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I was trying to georeference a .tif file generated from a matplotlib output using GDAL's python bindings and it seems to be off-scale. My objective was to create a geotiff file from the output of a contourf function. Code samples are pasted below.

fig = plt.figure()
plt.axis('off')
plt.contour(land_reference,levels=[-9999],origin='upper', cmap='gray',extent=(77.53,81.05,28.65,31.49))
plt.contourf(Z, levels=levels,origin='upper', cmap='RdYlGn',extent=(77.53,81.05,28.65,31.49))

fig.canvas.draw()


plt.savefig(r'C:\Users\MRG16-10417\Desktop\New\testspecies.tif',transparent='true',bbox_inches='tight')

Then I use GDAL as follows,

from osgeo import gdal, osr
import numpy as np


src_filename ='C:/Users/MRG16-10417/Desktop/New/testspecies.tif'
dst_filename = 'C:/Users/MRG16-10417/Desktop/New/newspecies.tif'

#The row and column values of the tif file was used here
nrows=252
ncols=386

src_ds = gdal.Open(src_filename)
format = "GTiff"
driver = gdal.GetDriverByName(format)

xmin = 77.5000000002060005
xmax = 81.0833333335421997
ymin = 28.6666666666176049
ymax = 31.4999999999532037

# Open destination dataset
dst_ds = driver.CreateCopy(dst_filename, src_ds, 0)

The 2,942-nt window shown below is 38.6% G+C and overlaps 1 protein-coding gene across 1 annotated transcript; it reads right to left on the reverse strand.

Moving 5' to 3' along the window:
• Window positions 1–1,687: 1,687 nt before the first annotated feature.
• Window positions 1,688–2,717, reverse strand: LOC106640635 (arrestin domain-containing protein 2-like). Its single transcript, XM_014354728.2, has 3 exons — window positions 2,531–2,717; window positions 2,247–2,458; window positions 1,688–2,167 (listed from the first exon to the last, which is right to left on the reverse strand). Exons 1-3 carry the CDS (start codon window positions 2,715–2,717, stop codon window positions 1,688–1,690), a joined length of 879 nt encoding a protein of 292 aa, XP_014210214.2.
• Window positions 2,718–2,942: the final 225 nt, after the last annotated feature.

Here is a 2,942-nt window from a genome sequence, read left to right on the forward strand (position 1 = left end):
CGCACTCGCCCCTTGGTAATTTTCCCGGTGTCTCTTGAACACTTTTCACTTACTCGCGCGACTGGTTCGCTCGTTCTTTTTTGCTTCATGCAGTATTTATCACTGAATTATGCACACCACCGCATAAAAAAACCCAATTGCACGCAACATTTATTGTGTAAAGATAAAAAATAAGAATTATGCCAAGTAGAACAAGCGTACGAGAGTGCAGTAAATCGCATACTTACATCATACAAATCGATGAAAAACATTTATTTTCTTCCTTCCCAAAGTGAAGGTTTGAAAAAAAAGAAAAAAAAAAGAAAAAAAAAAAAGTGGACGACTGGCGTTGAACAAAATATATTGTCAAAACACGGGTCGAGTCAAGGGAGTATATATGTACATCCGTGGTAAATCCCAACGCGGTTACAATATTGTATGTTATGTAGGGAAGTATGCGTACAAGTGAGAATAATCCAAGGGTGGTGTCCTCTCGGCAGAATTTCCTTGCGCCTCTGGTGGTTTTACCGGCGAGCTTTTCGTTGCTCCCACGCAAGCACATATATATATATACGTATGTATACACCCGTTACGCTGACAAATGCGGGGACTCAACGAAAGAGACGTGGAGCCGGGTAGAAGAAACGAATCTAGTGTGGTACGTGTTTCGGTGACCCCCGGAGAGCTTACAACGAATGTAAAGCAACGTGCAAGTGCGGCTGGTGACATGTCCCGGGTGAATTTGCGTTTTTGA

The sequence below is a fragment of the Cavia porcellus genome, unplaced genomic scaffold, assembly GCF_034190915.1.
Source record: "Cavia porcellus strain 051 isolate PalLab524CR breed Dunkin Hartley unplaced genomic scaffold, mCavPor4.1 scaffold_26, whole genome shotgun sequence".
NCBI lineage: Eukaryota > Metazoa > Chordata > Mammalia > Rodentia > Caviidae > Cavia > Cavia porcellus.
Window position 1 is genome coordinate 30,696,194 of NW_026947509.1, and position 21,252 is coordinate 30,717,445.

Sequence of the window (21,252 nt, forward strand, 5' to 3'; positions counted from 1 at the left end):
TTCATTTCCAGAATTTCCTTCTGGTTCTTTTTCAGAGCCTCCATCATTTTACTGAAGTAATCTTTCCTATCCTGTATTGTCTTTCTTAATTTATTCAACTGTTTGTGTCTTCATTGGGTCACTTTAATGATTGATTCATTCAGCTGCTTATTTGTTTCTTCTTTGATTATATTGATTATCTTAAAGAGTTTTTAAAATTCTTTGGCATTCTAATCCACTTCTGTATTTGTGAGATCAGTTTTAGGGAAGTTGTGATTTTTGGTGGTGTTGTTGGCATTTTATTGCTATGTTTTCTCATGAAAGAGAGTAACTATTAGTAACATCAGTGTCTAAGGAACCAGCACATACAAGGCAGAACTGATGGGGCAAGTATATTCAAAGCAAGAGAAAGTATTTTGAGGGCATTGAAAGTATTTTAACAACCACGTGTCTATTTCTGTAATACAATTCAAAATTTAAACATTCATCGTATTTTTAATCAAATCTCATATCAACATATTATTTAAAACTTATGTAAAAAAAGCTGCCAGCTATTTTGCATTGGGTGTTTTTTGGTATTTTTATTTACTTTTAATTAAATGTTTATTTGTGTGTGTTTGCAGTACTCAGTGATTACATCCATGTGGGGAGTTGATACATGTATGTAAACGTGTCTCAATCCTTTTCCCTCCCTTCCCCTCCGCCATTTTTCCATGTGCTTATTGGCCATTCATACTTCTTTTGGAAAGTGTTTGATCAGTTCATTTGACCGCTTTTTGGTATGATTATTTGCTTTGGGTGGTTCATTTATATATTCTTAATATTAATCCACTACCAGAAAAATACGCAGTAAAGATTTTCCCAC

xres = (xmax-xmin)/float(ncols)
yres = (ymax-ymin)/float(nrows)
geotransform=(xmin,xres,0,ymax,0, -yres)  

# Set location
dst_ds.SetGeoTransform(geotransform)

# Get raster projection
epsg = 4326
srs = osr.SpatialReference()
srs.ImportFromEPSG(epsg)
dest_wkt = srs.ExportToWkt()

# Set projection
dst_ds.SetProjection(dest_wkt)

# Close files
dst_ds = None
src_ds = None

The resultant image on QGIS,enter image description here As you can see the image is slightly off scale and isn't exactly overlapping on the reference .shp file of the same geographic extents and projection.

What could be the reason for this?

Is it because the source image that is incorrect, as matplotlib could be scaling down the image?

bumped to the homepage by Community yesterday

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I eventually figured out that matplotlib by default interpolates and I was losing a bunch rows/columns, saving that as an image further reduced the overall quality. Setting interpolation to none and dpi at 300, with a little fix to the lat-longs (extend the bbox) helped me overlay the imagery perfectly.

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